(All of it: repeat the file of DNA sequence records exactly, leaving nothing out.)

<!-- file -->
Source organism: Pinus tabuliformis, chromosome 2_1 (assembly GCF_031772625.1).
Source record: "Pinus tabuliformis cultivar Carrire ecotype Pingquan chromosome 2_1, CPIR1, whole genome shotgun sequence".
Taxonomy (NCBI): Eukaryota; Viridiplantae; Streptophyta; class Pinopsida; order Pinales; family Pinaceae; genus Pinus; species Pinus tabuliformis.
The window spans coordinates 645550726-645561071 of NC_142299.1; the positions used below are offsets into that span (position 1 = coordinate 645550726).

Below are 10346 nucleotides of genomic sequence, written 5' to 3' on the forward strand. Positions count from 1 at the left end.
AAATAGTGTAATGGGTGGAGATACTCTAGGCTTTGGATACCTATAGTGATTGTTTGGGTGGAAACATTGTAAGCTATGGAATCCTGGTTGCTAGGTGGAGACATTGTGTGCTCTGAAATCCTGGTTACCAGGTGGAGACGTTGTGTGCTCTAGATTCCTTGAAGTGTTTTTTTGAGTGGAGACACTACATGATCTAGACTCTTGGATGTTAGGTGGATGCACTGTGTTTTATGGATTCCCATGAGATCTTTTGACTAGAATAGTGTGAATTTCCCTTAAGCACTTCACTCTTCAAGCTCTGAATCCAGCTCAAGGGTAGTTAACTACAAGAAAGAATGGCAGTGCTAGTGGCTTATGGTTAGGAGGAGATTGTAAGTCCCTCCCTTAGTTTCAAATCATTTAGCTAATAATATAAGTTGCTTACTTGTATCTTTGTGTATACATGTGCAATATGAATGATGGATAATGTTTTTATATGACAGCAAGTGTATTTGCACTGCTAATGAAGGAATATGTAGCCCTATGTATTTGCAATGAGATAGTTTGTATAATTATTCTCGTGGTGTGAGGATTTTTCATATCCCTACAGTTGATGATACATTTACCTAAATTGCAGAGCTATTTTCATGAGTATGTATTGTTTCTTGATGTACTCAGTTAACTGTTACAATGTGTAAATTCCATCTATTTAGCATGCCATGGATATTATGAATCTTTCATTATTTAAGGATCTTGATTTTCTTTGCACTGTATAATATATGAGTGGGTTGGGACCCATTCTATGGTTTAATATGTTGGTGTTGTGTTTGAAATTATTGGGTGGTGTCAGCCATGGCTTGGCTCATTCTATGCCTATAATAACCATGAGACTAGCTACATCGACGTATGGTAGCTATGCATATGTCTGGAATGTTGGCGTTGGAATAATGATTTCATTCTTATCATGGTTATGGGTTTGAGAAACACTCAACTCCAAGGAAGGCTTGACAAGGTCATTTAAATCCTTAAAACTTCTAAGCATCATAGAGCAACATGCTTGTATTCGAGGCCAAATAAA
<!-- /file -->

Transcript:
Source organism: Pinus tabuliformis, chromosome 2_1 (assembly GCF_031772625.1).
Source record: "Pinus tabuliformis cultivar Carrire ecotype Pingquan chromosome 2_1, CPIR1, whole genome shotgun sequence".
Taxonomy (NCBI): Eukaryota; Viridiplantae; Streptophyta; class Pinopsida; order Pinales; family Pinaceae; genus Pinus; species Pinus tabuliformis.
The window spans coordinates 645550726-645561071 of NC_142299.1; the positions used below are offsets into that span (position 1 = coordinate 645550726).

Below are 10346 nucleotides of genomic sequence, written 5' to 3' on the forward strand. Positions count from 1 at the left end.
AAATAGTGTAATGGGTGGAGATACTCTAGGCTTTGGATACCTATAGTGATTGTTTGGGTGGAAACATTGTAAGCTATGGAATCCTGGTTGCTAGGTGGAGACATTGTGTGCTCTGAAATCCTGGTTACCAGGTGGAGACGTTGTGTGCTCTAGATTCCTTGAAGTGTTTTTTTGAGTGGAGACACTACATGATCTAGACTCTTGGATGTTAGGTGGATGCACTGTGTTTTATGGATTCCCATGAGATCTTTTGACTAGAATAGTGTGAATTTCCCTTAAGCACTTCACTCTTCAAGCTCTGAATCCAGCTCAAGGGTAGTTAACTACAAGAAAGAATGGCAGTGCTAGTGGCTTATGGTTAGGAGGAGATTGTAAGTCCCTCCCTTAGTTTCAAATCATTTAGCTAATAATATAAGTTGCTTACTTGTATCTTTGTGTATACATGTGCAATATGAATGATGGATAATGTTTTTATATGACAGCAAGTGTATTTGCACTGCTAATGAAGGAATATGTAGCCCTATGTATTTGCAATGAGATAGTTTGTATAATTATTCTCGTGGTGTGAGGATTTTTCATATCCCTACAGTTGATGATACATTTACCTAAATTGCAGAGCTATTTTCATGAGTATGTATTGTTTCTTGATGTACTCAGTTAACTGTTACAATGTGTAAATTCCATCTATTTAGCATGCCATGGATATTATGAATCTTTCATTATTTAAGGATCTTGATTTTCTTTGCACTGTATAATATATGAGTGGGTTGGGACCCATTCTATGGTTTAATATGTTGGTGTTGTGTTTGAAATTATTGGGTGGTGTCAGCCATGGCTTGGCTCATTCTATGCCTATAATAACCATGAGACTAGCTACATCGACGTATGGTAGCTATGCATATGTCTGGAATGTTGGCGTTGGAATAATGATTTCATTCTTATCATGGTTATGGGTTTGAGAAACACTCAACTCCAAGGAAGGCTTGACAAGGTCATTTAAATCCTTAAAACTTCTAAGCATCATAGAGCAACATGCTTGTATTCGAGGCCAAATAAA